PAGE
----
News Wednesday Jan 6, 2021

New Year's Resolutions

In 2020, TOSC Office Manage, Sharie Dodge, made a New Year’s resolution to reduce her carbon footprint by biking into work 50 times. We are proud to say that she was triumphant, over the course of the year she commuted roughly 1,000 miles on her bike. Here are some of the tidbits she learned.

·        I discovered several new routes/connections. Like most people I prefer to travel by trail, but many trails became overcrowded during the pandemic, so I looked for alternatives and started using streets, sidewalks and bike lanes in addition to trails. I experienced the pains of trying to navigate with minimal signage and how to cope with getting lost.
·        Communication is SO important. I understand the frustration of dealing with inattentive drivers, inconsiderate cyclists, and oblivious pedestrians. I have experienced each, while being a driver, biker and walker. I try my best to ensure other users understand my intentions; I proudly ring my bell, say hello and use hand signals religiously.
·        I learned that while legally I have the same rights and responsibilities as a car on the road, in practice, cyclists are rarely given the same respect as those with a motor. I’m interested to see how e-bikes will fit into this equation.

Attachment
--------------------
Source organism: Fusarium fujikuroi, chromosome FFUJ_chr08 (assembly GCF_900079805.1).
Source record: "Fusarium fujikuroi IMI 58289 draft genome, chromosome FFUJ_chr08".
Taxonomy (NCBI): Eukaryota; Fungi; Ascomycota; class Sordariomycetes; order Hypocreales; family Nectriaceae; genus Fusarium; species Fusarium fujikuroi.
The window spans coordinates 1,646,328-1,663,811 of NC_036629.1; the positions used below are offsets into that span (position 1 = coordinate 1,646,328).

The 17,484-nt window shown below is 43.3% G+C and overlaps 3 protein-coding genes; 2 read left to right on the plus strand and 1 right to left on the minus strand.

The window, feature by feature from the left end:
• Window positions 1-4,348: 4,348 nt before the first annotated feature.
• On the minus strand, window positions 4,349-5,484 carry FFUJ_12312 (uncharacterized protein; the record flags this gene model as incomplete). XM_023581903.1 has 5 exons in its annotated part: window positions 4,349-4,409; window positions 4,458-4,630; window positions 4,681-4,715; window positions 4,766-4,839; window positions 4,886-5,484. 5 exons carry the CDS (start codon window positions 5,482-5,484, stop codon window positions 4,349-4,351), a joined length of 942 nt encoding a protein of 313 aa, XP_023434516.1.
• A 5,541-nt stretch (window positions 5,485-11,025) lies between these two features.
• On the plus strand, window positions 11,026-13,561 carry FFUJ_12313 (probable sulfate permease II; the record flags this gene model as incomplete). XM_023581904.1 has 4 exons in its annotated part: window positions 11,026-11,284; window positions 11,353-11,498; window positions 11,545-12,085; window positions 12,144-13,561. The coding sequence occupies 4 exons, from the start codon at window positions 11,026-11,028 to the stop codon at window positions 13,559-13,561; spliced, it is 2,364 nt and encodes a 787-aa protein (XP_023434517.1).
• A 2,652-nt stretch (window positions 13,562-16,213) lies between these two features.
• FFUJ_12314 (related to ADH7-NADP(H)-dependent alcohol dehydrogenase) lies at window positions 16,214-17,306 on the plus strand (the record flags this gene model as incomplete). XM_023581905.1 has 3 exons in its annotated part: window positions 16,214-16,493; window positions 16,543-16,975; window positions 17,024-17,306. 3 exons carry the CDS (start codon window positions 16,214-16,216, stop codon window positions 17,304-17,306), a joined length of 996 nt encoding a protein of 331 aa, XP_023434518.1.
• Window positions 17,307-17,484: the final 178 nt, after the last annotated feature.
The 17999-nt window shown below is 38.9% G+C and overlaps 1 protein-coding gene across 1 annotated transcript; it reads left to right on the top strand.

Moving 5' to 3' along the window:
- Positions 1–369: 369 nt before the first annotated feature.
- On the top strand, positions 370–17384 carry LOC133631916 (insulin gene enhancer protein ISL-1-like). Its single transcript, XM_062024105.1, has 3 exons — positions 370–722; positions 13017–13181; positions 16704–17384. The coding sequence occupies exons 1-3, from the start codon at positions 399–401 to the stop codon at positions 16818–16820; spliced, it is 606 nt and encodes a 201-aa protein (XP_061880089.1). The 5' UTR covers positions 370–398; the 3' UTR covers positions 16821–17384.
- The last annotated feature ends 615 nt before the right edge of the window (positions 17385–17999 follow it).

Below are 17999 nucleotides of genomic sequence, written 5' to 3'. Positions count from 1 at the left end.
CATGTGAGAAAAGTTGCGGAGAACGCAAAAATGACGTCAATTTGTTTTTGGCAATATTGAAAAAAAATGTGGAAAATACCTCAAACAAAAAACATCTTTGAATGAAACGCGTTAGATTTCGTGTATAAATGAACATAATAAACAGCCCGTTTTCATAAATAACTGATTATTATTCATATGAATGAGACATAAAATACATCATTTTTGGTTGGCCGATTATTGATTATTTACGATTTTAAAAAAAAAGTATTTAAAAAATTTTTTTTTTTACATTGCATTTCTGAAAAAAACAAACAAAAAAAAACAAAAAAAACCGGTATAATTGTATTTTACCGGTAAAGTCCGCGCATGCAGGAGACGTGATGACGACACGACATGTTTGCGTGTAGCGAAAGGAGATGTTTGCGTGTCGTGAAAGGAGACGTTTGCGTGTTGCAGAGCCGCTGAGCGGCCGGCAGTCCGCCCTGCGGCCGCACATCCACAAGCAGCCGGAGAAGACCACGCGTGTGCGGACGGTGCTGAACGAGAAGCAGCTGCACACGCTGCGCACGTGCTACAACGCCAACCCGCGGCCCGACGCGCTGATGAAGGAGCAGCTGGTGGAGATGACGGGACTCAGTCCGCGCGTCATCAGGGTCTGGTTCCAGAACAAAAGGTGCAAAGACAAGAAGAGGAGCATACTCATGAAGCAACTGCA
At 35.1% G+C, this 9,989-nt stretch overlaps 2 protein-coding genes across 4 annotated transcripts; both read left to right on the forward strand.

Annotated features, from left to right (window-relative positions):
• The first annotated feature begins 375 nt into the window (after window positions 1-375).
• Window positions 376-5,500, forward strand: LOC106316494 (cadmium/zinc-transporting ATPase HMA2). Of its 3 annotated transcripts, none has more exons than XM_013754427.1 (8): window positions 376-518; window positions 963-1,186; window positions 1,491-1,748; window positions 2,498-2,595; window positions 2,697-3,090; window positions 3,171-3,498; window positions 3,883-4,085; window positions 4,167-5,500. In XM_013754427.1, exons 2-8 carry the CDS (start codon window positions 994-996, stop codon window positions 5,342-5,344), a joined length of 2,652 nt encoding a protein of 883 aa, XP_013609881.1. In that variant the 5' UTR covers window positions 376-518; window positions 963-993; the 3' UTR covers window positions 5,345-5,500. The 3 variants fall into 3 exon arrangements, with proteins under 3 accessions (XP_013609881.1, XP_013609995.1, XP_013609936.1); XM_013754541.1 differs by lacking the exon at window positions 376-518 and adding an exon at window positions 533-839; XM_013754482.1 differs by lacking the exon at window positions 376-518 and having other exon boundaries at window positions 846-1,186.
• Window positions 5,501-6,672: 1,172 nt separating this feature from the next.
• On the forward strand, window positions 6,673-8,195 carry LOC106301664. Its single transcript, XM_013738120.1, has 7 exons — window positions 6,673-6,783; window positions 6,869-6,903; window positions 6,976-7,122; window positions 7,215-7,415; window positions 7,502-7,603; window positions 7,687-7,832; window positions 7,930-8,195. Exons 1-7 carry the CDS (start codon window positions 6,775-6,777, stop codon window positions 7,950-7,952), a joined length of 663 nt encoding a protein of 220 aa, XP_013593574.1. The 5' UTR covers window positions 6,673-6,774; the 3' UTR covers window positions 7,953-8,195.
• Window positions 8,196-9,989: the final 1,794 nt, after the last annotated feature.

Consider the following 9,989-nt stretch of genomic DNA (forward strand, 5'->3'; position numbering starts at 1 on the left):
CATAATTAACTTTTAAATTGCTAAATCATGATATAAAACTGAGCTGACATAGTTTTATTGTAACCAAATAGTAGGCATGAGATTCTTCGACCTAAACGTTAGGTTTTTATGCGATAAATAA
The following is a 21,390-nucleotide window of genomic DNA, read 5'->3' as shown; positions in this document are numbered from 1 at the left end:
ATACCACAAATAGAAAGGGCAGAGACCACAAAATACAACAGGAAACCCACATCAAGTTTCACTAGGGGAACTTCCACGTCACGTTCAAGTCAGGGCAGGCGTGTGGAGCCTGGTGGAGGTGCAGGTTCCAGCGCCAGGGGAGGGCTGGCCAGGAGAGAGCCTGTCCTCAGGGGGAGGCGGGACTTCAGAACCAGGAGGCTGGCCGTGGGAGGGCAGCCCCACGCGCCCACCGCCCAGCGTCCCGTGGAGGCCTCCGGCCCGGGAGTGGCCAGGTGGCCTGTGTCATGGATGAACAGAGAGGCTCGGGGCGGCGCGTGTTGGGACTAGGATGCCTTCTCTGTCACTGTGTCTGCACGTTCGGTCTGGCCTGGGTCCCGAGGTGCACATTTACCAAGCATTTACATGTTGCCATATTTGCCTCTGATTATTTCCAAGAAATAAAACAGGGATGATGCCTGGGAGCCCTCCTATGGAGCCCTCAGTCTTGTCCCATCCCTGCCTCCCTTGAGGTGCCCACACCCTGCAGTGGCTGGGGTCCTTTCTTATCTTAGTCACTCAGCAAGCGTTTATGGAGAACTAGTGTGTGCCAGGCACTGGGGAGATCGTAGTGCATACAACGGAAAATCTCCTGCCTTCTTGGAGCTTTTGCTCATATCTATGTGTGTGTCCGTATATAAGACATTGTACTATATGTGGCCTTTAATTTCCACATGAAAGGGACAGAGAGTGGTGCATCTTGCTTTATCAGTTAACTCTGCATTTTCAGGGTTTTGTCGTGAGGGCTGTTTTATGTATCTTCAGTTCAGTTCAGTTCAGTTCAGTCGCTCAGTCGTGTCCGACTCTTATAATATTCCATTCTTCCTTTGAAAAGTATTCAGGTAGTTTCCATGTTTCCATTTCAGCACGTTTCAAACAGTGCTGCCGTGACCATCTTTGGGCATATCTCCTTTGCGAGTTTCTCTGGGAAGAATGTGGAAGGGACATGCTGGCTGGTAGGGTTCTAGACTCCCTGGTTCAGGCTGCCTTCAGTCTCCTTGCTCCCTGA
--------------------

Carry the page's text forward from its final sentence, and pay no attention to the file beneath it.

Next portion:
·        Prepare before you go. I’m embarrassed to say that I was not always prepared. I learned to change a flat tire, but I did not always carry the right tools with me. I remember on one outing, I had a patch kit, but no pump. Adding a cargo container to the back of my bike was a huge help.
·        I know I can bundle up and ride in cold, snowy weather, but I don’t enjoy it. I prefer to let it be an annual tradition for Winter Bike to Work Day, once a year is enough for me.
·        While some days I dreaded the long uphill ride home after work, most of the time it was a good healthy outlet. It was a great way to unwind and release stress; and it burns fat instead of fuel.
· The view of Pikes Peak never gets old.


Friends of Cheyenne Canon